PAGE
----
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Communication Dans Un Congrès Année : 2012

Neoliberalism and its subjects


This paper presents an overview of a new monograph entitled Neoliberalism and its Subjects. It focuses on how neoliberalism operates as 'a mode of governance' (Brown 2005) and functions to produce subjects, citizens, and new modes of social organization. The monograph traces the role of media and communication in the various extensions of neoliberalism into public and private life. It also pays particular attention to the role of culture, media and communications in neoliberal extensions, and in normalizing market logic as the basis for decision making and working practices. In this way an attempt is made to map how neoliberalism operates as a productive force. The monograph draws out how neoliberalism is applied in practice by providing an empirically-based examination of neoliberal extensions into creative practice, immigration policy, consumption and citizenship.Neoliberalism has been described as a political and economic program (Hay 2004; Harvey 2007 and 2010), as an ideology (Bourdieu and Wacquant 2001; Giroux 2008), and as a rationality influencing schemas of thought and processes of analysis (Brown 2005; Foucault 2008; Couldry 2010). It is argued that market logic is colonizing human experience (Boltanski and Chiapello 2005), in part through constraining and shaping language which produces new forms of knowledge that are inscribed in practice (Lemke 2002), and which prescribe a 'way of doing things' (Foucault 2008). Writers such as Gill and Scharff (2011) have recently called for more attention to be paid to neoliberalism 'on the ground'. In particular, they argue that deeper empirical connections need to be made between neoliberalism and subjectivity; connections which draw out "...the ways in which these governing practices quite literally 'get inside us' to materialize and constitute our subjectivities" (2011: 7). The chapters in the monograph take up this call, investigating the myriad ways in which media and communication practices are determinants of, and conduits for, neoliberal subjectivities and subject positions. These chapters expand previous discussions by providing a thorough and detailed assessment of neoliberal processes through the investigation of site-specific case studies.The paper to be presented provides a brief overview of the book including an introduction to the subject areas covered: in the chapter entitled 'The Creative Worker as Neoliberal Subject' Conor traces the elaboration of a neoliberal, creative subject-hood in relation to cultural sector employment in the UK and New Zealand, focusing on screen production industries. Particularly, the analysis seeks out the disjunctures between the discourses of neoliberal policy-making that continue to proffer creativity as a skills-based entrepreneurial strategy for all workers; and empirical labour market data which illustrates that rather than freedom, autonomy and egalitarianism, creative work in film and television production is characterized by precariousness, insecurity, hierarchy, and lack of diversity. These disjunctures, embodied in the subject of the 'creative worker', highlight the anxieties that come with the implementation of fiercely individualised and economised notions of creativity. In the second chapter 'The Skilled Immigrant as Neoliberal Subject' Redden argues that Britain's move to a points-based immigration system with its emphasis on 'skill' must be considered in relation to the central role media plays in reinforcing and amplifying market-based schema of evaluation (Couldry 2010), and also in the formulation and implementation of policy making (Kuhn 2002). By connecting the development of immigration policy to neoliberal efforts and processes of mediation the chapter aims to detail the relationships between the media, politics and policy through a site and issue specific analysis. The chapter draws upon textual analysis of news coverage in 2008 and policy documents in addition to interviews with journalists, politicians, civil servants and activists. In the fourth chapter entitled 'The Critical Consumer as Neoliberal Subject' Lekakis argues that an examination of the 'critical consumer' provides a means to assess the intrusion of a market mentality on political participation. The paper evaluates the political meaningfulness of political consumption (Micheletti et al. 2004) in relation to the forms of participation evoked through dominant narratives and their interpretations and enactments by citizens. Through a series of interviews with citizen consumers and agents involved in the campaigning side of the fair and solidarity trade scene, as well as an interrogation of the activation and promotion of fair trade products, this chapter argues for a series of contentions sustained in the enactment of political consumerism alongside the political project of neoliberalism. The entity of the critical consumer has become a specific subject for political reasoning through the marketplace.The majority of the paper is devoted to outlining the theoretical framework for the book and detailing how this framework is applied through the discussion of Dencik's chapter entitled 'The Global Citizen as Neoliberal Subject'. In this paper Dencik argues that the concept of 'global citizen' should be viewed not as a product of the necessary expansion of political community, but as a new political subject driven by the political logic of late capitalism. The concept of 'global citizen' - far from being an articulation of political practice that overcomes the stifling inadequacies of the nation-state - privileges the (elite) individual over the collective as the primary unit of social change, absolves rather than enhances political responsibility, and celebrates the privatisation rather than the democratisation of public discourse and practice. As such, the paper challenges 'uncritical globalisation theory' (Fuchs 2010) by placing the appeals to a global 'space' as part of the (re)articulation of democratic practice in its appropriate context of contemporary neoliberal capitalism, ultimately highlighting its potential compromises to actual social justice and democratic change.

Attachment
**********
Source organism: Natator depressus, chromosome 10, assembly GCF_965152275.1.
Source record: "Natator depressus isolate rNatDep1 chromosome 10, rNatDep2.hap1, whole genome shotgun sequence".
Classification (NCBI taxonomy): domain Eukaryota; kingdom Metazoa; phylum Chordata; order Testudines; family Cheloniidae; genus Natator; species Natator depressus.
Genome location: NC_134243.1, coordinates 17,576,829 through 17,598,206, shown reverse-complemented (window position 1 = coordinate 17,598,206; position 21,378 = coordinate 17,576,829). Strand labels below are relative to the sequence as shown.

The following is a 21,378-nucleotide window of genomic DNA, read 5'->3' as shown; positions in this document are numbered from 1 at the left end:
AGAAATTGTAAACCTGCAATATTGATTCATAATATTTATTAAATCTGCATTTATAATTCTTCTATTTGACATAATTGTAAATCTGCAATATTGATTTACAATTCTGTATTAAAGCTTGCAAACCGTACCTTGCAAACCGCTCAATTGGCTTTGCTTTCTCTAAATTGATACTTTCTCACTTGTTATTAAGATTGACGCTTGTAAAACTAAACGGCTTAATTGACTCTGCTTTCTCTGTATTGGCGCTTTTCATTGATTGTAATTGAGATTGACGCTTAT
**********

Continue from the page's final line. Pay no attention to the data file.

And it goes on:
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Dates et versions

hal-00840676 , version 1 (02-07-2013)


  • HAL Id : hal-00840676 , version 1


Lina Dencik, Joanna Redden, Bridget Conor, Eleftheria Lekakis. Neoliberalism and its subjects. Communiquer dans un monde de normes. L'information et la communication dans les enjeux contemporains de la " mondialisation "., Mar 2012, France. ⟨hal-00840676⟩